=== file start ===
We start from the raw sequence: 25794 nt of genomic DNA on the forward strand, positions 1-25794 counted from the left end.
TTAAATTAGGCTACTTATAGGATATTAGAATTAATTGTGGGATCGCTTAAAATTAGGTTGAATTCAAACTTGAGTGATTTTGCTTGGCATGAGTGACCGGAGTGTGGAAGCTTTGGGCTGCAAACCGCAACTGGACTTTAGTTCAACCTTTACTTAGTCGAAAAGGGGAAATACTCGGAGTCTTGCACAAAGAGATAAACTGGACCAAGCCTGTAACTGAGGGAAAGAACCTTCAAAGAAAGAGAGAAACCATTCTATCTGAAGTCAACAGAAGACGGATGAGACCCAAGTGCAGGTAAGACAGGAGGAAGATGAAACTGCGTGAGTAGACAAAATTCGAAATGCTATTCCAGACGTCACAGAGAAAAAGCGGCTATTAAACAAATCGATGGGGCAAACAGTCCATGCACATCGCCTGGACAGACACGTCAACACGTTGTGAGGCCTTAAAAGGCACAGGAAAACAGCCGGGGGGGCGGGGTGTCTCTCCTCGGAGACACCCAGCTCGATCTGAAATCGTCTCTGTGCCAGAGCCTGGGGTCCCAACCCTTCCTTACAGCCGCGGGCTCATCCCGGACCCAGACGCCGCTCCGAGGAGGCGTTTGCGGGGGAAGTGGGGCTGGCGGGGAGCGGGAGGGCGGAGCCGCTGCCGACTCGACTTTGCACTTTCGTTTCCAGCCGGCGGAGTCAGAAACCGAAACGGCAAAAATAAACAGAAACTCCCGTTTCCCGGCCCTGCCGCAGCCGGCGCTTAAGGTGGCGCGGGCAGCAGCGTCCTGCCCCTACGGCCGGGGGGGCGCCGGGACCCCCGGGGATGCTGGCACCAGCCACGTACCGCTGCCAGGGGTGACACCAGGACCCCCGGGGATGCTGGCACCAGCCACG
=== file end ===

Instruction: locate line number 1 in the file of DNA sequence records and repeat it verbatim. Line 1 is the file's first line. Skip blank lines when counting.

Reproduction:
We start from the raw sequence: 25794 nt of genomic DNA on the forward strand, positions 1-25794 counted from the left end.